For example, your email to marketers might include more details, such as: how your product or service actually works, your ease-of-use statistics, and your implementation steps. But, your email to higher-level contacts can focus on higher-level points, including projected ROI, implementation timeline, and long-term feedback from satisfied customers.
Segmenting your email list by the recipients’ job title makes it easy to target the heavy-hitting selling points to the right folks. Consider creating categories for marketer, buyer, and senior level. Other related segments can include company and industry type.
If your plan focuses on reengaging previously loyal customers who are falling or have fallen off your grid, now is your opportunity to tailor your marketing messages directly to them. With most major CRM partners, you can create Purchase History categories such as:
- Purchasing frequency
- No purchases in the last 3, 6, or 12 months
- >1 purchases over a given time period
- Type of prior purchase
- Purchase amounts
- NPS score
You can also look at non-purchasing history to segment your site visitors (those who visit often and/or those who visit greater than or less than a defined number of pages).
Segment engaged users and as patterns emerge, you can start increasing the sales message. If you notice a visitor’s consistent engagement with emails and other content, follow up with a direct email such as: “Hi [insert name], we use a tool that allows us to see visitors to our website. We’ve noticed some activity from your company lately, and wanted to introduce ourselves more personally. If you need [insert service area] expertise, we’d like to know more about…”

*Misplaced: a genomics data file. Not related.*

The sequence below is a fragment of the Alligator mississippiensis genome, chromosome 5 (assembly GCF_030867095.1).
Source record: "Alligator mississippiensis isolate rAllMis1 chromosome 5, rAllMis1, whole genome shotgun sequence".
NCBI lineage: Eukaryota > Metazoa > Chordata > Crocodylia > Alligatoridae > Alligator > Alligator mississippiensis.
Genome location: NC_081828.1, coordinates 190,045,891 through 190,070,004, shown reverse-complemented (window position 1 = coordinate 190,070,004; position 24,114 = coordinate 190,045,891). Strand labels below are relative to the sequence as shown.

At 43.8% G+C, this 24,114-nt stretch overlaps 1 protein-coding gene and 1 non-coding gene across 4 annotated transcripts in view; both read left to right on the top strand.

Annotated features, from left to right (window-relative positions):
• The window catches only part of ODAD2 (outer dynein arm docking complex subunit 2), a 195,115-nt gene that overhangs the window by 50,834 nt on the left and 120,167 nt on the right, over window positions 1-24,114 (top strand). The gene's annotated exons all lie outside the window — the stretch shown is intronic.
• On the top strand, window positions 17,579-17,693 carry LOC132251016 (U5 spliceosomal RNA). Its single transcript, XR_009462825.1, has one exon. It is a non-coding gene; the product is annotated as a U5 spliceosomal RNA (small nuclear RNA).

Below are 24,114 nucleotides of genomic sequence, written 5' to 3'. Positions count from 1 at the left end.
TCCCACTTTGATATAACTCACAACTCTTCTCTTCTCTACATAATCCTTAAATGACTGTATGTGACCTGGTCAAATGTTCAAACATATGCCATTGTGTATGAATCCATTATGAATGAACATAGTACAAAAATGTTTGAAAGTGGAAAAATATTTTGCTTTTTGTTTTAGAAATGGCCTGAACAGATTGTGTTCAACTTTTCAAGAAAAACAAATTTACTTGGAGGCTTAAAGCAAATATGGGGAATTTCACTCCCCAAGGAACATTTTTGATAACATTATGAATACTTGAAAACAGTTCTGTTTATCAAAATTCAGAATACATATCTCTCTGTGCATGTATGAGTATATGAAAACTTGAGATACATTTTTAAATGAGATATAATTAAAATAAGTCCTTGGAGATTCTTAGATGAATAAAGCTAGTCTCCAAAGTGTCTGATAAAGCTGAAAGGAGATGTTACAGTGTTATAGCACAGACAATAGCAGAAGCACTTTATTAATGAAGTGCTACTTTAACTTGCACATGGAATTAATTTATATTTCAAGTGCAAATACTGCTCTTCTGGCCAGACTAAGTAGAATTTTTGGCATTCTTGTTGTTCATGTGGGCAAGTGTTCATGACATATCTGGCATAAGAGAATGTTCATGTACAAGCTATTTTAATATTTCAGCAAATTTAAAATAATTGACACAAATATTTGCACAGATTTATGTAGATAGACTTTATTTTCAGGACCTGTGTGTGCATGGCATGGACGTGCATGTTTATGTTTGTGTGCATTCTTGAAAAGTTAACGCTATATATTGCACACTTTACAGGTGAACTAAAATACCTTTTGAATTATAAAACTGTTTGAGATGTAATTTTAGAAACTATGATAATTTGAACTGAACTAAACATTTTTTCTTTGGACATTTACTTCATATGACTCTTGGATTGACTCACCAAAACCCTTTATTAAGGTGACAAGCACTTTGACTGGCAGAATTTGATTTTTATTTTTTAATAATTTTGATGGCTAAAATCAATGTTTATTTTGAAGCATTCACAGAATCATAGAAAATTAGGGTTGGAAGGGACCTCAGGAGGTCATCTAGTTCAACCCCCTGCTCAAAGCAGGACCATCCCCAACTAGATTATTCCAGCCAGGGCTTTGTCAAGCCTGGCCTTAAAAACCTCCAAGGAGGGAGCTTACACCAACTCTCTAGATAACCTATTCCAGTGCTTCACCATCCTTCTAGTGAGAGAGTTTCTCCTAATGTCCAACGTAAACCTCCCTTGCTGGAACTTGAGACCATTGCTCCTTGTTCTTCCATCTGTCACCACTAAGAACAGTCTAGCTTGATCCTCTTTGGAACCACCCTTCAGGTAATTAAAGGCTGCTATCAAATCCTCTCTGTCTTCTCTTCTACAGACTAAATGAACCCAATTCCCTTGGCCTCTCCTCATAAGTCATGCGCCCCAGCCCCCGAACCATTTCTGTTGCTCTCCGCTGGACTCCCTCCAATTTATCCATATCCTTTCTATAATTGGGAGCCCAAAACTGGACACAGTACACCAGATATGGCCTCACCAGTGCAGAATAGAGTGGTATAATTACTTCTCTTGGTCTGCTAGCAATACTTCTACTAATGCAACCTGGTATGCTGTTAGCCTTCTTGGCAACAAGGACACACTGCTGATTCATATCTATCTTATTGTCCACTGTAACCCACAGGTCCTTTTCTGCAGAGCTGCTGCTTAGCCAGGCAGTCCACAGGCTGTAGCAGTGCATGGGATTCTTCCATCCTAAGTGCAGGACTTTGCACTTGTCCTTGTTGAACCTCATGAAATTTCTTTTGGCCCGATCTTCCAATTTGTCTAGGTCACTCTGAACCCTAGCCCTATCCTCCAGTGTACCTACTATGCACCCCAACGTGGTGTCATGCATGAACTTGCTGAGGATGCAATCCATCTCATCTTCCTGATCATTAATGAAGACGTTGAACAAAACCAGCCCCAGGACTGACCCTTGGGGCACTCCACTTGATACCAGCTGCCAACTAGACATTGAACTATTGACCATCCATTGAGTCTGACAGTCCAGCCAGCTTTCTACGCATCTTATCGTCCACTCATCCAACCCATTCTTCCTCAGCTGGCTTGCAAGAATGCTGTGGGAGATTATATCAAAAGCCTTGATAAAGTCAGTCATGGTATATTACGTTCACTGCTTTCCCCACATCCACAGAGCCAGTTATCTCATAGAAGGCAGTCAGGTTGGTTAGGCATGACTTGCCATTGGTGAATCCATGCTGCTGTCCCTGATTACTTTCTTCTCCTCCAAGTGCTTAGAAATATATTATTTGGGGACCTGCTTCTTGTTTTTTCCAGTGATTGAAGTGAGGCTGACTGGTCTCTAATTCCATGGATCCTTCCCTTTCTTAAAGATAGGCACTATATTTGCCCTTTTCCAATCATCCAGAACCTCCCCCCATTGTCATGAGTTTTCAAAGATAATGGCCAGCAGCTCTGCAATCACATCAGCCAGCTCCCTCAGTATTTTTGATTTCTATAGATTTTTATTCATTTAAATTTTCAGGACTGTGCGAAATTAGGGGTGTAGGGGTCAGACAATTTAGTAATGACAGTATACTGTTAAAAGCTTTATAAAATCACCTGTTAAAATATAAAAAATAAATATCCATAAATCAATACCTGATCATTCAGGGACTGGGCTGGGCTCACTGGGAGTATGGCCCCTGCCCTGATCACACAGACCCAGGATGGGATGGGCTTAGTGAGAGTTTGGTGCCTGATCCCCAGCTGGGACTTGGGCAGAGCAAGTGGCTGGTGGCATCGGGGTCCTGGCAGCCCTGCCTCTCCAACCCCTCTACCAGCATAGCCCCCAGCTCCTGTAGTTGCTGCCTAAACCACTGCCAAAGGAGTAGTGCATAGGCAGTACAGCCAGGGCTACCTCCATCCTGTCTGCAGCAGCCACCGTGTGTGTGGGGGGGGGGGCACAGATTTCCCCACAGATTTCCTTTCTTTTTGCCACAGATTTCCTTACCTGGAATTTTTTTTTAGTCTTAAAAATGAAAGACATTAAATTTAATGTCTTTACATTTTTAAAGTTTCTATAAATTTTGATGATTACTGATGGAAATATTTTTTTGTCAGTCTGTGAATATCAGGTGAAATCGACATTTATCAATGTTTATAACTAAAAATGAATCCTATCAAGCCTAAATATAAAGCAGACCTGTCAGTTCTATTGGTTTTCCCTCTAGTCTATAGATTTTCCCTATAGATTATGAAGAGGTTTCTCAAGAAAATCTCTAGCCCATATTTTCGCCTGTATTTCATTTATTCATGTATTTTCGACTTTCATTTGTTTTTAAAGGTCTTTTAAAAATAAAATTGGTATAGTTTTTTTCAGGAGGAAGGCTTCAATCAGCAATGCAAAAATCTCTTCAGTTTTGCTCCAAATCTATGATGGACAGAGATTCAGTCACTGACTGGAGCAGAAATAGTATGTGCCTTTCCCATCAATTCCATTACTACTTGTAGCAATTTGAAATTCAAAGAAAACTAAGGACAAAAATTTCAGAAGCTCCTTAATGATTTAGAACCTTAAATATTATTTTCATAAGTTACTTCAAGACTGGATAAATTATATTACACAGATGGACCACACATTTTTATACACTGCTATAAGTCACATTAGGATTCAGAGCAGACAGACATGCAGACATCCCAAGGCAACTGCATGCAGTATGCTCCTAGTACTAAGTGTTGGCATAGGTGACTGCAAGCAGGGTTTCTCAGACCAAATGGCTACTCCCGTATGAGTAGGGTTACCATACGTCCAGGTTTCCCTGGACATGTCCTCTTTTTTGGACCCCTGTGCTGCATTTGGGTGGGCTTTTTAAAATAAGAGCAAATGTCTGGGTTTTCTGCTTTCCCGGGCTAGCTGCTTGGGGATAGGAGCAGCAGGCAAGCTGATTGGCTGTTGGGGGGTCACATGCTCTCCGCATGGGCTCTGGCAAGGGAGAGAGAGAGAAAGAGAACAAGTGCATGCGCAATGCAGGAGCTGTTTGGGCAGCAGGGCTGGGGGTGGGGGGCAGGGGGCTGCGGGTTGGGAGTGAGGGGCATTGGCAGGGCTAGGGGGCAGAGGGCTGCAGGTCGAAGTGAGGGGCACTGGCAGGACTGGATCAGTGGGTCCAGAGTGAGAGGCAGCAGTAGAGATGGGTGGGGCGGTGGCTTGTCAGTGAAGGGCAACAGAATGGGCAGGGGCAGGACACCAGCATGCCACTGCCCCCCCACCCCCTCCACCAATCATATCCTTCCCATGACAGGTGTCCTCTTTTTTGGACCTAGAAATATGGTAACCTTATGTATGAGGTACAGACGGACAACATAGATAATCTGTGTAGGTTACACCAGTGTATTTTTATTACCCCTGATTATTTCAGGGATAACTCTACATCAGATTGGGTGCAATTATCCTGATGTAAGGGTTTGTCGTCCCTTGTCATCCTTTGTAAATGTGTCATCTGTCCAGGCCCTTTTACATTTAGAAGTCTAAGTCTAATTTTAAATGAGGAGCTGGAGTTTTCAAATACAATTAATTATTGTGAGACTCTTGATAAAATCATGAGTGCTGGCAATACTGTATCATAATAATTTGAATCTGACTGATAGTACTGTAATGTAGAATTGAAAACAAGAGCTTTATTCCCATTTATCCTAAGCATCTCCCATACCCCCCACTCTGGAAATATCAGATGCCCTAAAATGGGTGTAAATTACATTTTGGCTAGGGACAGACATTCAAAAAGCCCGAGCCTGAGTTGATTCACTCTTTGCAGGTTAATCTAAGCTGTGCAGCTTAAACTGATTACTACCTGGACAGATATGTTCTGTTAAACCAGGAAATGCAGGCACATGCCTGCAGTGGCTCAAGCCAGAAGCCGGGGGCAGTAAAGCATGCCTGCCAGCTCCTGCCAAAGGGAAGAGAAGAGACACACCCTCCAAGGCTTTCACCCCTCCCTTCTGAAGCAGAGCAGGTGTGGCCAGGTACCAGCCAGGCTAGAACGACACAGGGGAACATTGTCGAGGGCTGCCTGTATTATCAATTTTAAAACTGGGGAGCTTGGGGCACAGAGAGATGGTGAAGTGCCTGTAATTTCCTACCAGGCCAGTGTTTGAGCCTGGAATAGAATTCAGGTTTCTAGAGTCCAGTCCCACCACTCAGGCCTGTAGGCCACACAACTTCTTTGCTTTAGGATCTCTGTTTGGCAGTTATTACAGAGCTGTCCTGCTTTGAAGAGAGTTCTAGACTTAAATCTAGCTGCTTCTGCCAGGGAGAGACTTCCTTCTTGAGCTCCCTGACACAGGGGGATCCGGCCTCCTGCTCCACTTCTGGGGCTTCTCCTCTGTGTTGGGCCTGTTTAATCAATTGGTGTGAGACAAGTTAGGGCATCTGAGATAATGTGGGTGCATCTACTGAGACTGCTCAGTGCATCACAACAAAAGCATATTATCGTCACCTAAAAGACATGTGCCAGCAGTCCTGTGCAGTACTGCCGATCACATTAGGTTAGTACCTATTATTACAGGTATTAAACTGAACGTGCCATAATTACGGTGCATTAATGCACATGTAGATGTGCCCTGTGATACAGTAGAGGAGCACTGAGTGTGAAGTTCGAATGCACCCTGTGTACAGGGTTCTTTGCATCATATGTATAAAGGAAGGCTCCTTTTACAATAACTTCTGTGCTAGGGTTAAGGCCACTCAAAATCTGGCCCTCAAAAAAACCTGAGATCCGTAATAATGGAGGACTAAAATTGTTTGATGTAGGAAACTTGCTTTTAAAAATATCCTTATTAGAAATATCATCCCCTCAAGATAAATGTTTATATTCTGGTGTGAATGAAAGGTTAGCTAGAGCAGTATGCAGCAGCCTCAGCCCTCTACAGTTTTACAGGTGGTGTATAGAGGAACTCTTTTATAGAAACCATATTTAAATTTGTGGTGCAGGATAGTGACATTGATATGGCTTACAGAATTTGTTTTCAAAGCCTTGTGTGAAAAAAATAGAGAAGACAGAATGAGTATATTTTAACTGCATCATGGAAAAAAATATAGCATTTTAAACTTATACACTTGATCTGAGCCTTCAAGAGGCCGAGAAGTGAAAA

Using NPS here is also interesting because you can take the same data you collected with your survey to create segments for future targeted marketing to visitors who did not buy from you previously or within a defined time period.
You can even create segments based on how email recipients interacted with previous emails, as shown on this MailChimp Campaign Activity screen:
When you segment according to these parameters, you can make adjustments to your email campaign. For example, those who aren’t opening your emails may need a different subject line or a different “from” address to spur action. Consider making these changes based on levels of interaction with your emails.
Let your customers tell you what they need from you. Inquiring directly about interests is a great way to find out what your customers want to know. Each interest area is now a category. Golden Spiral asks this question in our contact form so visitors don’t receive content they won’t be interested in.
HubSpot does something similar.
The way your contact found you also demonstrates their level of interest. Create a segment based on how you collected the data. Group your contacts by which call-to-action they clicked, what resource they downloaded, or what trade show they attended.